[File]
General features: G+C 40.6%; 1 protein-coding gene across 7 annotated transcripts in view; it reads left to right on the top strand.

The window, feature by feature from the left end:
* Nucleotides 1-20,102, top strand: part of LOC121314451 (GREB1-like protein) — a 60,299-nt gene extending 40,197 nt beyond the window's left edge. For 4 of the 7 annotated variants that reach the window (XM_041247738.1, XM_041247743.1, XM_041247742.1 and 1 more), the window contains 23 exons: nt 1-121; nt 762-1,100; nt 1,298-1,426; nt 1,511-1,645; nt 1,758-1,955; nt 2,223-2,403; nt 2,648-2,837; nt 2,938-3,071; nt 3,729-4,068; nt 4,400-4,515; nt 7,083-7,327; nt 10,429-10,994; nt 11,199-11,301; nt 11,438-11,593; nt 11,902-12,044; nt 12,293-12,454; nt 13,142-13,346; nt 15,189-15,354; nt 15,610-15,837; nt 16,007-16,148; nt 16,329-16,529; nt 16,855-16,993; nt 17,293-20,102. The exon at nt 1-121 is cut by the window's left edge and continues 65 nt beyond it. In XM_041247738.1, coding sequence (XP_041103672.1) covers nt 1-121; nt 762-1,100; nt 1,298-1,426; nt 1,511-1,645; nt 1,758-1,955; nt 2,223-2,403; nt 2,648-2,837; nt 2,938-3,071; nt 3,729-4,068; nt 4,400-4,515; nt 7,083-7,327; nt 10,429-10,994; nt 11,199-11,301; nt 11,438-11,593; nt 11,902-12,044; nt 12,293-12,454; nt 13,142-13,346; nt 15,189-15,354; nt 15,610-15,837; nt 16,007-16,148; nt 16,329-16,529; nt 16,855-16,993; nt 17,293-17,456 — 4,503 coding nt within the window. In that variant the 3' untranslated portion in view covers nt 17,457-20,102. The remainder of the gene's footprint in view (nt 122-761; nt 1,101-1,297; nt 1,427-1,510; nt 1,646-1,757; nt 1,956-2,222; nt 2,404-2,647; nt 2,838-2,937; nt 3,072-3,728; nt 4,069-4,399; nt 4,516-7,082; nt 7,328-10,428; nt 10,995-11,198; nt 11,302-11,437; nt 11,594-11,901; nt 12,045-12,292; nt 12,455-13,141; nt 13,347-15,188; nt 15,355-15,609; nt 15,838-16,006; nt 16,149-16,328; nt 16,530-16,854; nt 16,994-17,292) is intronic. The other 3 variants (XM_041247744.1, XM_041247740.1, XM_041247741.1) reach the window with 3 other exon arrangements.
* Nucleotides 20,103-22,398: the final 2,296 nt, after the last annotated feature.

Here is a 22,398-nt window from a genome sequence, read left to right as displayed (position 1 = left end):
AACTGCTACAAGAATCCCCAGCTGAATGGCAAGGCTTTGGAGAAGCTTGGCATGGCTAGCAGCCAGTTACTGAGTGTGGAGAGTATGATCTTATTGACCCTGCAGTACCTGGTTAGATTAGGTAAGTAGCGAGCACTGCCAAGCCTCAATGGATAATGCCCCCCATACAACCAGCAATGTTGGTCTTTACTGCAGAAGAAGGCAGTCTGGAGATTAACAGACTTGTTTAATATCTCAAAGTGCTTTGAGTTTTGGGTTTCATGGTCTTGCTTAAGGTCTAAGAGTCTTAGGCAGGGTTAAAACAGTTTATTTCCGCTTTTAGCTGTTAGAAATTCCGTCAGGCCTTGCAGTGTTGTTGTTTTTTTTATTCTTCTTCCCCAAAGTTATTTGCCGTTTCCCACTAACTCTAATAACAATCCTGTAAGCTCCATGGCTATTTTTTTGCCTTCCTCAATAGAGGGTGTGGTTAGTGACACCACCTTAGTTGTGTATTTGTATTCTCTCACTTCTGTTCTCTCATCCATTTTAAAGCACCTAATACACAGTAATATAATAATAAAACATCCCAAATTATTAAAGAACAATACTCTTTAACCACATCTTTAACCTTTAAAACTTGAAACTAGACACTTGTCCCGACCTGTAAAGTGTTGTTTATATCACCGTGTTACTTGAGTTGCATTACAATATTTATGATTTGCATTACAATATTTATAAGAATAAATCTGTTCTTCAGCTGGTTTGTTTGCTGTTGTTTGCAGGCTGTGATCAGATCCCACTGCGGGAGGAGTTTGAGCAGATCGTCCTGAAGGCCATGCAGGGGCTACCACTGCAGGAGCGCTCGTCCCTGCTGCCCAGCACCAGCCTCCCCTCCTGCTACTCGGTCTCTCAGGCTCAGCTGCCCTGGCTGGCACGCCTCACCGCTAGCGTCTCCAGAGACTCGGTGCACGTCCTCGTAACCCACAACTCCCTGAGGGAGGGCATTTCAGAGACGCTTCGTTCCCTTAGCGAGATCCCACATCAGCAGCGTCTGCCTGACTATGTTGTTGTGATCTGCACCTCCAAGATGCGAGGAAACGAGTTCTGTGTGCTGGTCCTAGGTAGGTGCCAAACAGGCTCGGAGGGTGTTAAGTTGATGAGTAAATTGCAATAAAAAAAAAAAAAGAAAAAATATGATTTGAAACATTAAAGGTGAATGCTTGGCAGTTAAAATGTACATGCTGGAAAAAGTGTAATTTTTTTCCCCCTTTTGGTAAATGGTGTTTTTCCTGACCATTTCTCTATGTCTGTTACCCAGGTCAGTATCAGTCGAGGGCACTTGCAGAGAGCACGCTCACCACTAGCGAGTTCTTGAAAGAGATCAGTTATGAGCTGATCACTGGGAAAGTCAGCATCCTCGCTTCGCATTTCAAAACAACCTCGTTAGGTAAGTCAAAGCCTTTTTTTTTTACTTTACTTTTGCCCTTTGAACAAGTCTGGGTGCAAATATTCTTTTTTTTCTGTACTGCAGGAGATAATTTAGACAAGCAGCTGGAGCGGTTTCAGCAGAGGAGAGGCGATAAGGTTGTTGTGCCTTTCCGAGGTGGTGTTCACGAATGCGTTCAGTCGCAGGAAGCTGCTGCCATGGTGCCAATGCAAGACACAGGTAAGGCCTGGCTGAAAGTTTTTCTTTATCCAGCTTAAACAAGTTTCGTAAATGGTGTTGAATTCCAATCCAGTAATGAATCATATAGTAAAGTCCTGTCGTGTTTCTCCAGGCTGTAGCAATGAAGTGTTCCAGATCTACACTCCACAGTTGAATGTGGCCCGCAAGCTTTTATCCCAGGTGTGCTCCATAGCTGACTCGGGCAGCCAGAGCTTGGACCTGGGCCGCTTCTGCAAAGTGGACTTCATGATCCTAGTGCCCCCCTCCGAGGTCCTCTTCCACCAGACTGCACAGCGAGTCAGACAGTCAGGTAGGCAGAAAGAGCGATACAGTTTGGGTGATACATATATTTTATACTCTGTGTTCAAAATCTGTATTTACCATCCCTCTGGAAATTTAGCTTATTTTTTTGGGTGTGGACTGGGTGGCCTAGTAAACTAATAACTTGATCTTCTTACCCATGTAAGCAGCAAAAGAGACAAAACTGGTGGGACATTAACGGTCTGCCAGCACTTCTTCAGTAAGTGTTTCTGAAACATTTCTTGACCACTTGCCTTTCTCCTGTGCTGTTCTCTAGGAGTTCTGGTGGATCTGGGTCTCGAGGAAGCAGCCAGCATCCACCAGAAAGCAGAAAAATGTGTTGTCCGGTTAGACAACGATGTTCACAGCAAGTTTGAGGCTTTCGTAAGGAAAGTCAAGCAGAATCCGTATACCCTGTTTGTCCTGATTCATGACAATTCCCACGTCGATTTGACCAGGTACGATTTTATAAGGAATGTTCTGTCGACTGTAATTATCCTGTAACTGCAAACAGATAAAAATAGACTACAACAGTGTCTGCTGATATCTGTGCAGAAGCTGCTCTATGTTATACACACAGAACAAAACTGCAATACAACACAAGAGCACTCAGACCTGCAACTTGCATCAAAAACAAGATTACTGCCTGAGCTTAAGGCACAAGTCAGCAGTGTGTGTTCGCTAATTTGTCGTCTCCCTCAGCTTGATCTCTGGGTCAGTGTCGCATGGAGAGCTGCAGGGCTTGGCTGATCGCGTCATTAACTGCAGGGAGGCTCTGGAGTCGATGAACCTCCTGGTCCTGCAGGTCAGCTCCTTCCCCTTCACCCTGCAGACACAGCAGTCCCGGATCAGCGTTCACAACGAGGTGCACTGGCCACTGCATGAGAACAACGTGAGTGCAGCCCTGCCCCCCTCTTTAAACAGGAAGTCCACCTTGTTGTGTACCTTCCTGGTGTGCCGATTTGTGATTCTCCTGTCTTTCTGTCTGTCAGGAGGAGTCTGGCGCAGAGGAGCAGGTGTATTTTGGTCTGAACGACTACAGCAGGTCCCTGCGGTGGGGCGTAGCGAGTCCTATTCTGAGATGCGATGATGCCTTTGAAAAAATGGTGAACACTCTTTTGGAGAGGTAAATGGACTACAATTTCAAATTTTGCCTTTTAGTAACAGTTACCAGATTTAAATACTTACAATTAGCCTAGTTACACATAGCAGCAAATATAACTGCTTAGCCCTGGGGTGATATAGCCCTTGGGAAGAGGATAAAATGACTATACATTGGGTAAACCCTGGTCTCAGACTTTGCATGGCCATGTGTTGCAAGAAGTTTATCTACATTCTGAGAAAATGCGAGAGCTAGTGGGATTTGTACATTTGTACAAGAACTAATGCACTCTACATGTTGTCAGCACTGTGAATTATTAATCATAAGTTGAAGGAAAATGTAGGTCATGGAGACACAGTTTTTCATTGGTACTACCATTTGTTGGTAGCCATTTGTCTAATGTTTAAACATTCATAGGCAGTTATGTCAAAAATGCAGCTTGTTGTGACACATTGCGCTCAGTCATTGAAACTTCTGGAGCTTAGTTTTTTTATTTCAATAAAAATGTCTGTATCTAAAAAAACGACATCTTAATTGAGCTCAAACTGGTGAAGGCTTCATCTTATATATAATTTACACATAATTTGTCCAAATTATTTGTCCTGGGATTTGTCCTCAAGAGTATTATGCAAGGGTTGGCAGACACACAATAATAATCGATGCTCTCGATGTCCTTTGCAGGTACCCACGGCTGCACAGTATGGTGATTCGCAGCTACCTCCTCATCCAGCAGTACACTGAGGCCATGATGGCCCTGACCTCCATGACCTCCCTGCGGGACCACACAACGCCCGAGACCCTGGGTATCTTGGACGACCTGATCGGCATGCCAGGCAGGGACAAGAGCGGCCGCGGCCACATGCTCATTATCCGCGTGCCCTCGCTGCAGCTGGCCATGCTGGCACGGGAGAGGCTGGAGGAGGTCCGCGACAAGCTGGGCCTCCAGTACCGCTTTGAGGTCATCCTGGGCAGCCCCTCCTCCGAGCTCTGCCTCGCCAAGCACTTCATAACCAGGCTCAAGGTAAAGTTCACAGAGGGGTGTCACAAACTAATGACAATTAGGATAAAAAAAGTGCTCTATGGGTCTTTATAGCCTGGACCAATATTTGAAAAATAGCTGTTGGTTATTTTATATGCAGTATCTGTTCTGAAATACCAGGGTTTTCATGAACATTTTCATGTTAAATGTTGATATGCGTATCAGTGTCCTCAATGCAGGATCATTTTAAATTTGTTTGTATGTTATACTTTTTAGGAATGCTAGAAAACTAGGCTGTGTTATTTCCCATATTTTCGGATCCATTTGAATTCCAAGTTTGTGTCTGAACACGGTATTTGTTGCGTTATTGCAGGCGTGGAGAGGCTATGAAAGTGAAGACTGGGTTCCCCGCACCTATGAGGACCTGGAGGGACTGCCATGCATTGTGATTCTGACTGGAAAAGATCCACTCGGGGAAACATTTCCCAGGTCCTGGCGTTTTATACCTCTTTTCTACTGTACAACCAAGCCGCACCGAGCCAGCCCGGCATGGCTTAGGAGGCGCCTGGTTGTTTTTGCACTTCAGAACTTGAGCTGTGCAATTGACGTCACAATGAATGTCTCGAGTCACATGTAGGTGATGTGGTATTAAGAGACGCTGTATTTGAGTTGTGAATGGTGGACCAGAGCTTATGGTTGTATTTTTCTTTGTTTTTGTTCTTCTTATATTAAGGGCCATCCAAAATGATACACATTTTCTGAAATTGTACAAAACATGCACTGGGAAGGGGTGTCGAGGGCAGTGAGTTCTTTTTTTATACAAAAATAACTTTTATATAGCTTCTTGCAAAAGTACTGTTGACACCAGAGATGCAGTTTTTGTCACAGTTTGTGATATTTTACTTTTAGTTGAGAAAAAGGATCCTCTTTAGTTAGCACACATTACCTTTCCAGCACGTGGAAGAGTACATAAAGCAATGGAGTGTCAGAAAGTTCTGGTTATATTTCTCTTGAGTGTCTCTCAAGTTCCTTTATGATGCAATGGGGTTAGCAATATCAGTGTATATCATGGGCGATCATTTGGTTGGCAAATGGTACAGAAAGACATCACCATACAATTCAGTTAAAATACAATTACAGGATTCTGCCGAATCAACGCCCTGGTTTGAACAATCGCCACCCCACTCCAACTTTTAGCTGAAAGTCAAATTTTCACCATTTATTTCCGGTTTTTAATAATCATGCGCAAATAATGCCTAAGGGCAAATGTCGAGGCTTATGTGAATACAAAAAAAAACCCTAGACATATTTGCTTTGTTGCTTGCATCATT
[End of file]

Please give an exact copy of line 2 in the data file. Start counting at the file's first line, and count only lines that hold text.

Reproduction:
The window, feature by feature from the left end: